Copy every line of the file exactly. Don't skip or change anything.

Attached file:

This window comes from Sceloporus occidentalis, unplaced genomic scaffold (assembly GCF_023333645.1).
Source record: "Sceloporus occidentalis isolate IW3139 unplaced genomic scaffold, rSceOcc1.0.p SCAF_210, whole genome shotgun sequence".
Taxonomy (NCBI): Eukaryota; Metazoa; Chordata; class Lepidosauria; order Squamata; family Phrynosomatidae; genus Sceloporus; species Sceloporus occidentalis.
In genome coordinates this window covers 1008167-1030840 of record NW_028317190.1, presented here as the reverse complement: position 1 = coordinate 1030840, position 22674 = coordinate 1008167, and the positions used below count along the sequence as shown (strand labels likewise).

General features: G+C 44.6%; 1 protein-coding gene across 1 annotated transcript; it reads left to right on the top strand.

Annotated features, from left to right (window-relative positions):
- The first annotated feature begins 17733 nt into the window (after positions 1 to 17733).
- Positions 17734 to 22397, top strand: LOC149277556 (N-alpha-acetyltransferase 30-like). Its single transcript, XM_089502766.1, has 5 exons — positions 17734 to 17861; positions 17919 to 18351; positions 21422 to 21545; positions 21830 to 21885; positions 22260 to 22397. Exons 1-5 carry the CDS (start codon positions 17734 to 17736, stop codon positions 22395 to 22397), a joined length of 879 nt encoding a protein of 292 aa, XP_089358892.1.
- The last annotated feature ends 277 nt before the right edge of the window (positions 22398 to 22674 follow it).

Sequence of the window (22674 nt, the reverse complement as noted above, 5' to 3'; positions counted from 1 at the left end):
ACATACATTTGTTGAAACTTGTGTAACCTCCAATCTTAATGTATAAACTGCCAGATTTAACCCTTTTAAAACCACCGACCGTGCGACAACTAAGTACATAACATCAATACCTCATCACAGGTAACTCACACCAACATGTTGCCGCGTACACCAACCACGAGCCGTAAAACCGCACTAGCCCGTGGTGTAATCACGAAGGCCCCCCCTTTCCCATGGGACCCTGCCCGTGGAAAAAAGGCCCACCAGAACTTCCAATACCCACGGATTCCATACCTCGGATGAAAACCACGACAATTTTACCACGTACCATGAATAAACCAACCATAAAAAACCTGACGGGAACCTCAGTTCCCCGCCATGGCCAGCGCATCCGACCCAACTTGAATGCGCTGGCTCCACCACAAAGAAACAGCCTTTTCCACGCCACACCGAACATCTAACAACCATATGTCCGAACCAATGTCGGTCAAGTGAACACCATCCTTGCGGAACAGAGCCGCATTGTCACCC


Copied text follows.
This window comes from Sceloporus occidentalis, unplaced genomic scaffold (assembly GCF_023333645.1).
Source record: "Sceloporus occidentalis isolate IW3139 unplaced genomic scaffold, rSceOcc1.0.p SCAF_210, whole genome shotgun sequence".
Taxonomy (NCBI): Eukaryota; Metazoa; Chordata; class Lepidosauria; order Squamata; family Phrynosomatidae; genus Sceloporus; species Sceloporus occidentalis.
In genome coordinates this window covers 1008167-1030840 of record NW_028317190.1, presented here as the reverse complement: position 1 = coordinate 1030840, position 22674 = coordinate 1008167, and the positions used below count along the sequence as shown (strand labels likewise).

General features: G+C 44.6%; 1 protein-coding gene across 1 annotated transcript; it reads left to right on the top strand.

Annotated features, from left to right (window-relative positions):
- The first annotated feature begins 17733 nt into the window (after positions 1 to 17733).
- Positions 17734 to 22397, top strand: LOC149277556 (N-alpha-acetyltransferase 30-like). Its single transcript, XM_089502766.1, has 5 exons — positions 17734 to 17861; positions 17919 to 18351; positions 21422 to 21545; positions 21830 to 21885; positions 22260 to 22397. Exons 1-5 carry the CDS (start codon positions 17734 to 17736, stop codon positions 22395 to 22397), a joined length of 879 nt encoding a protein of 292 aa, XP_089358892.1.
- The last annotated feature ends 277 nt before the right edge of the window (positions 22398 to 22674 follow it).

Sequence of the window (22674 nt, the reverse complement as noted above, 5' to 3'; positions counted from 1 at the left end):
ACATACATTTGTTGAAACTTGTGTAACCTCCAATCTTAATGTATAAACTGCCAGATTTAACCCTTTTAAAACCACCGACCGTGCGACAACTAAGTACATAACATCAATACCTCATCACAGGTAACTCACACCAACATGTTGCCGCGTACACCAACCACGAGCCGTAAAACCGCACTAGCCCGTGGTGTAATCACGAAGGCCCCCCCTTTCCCATGGGACCCTGCCCGTGGAAAAAAGGCCCACCAGAACTTCCAATACCCACGGATTCCATACCTCGGATGAAAACCACGACAATTTTACCACGTACCATGAATAAACCAACCATAAAAAACCTGACGGGAACCTCAGTTCCCCGCCATGGCCAGCGCATCCGACCCAACTTGAATGCGCTGGCTCCACCACAAAGAAACAGCCTTTTCCACGCCACACCGAACATCTAACAACCATATGTCCGAACCAATGTCGGTCAAGTGAACACCATCCTTGCGGAACAGAGCCGCATTGTCACCC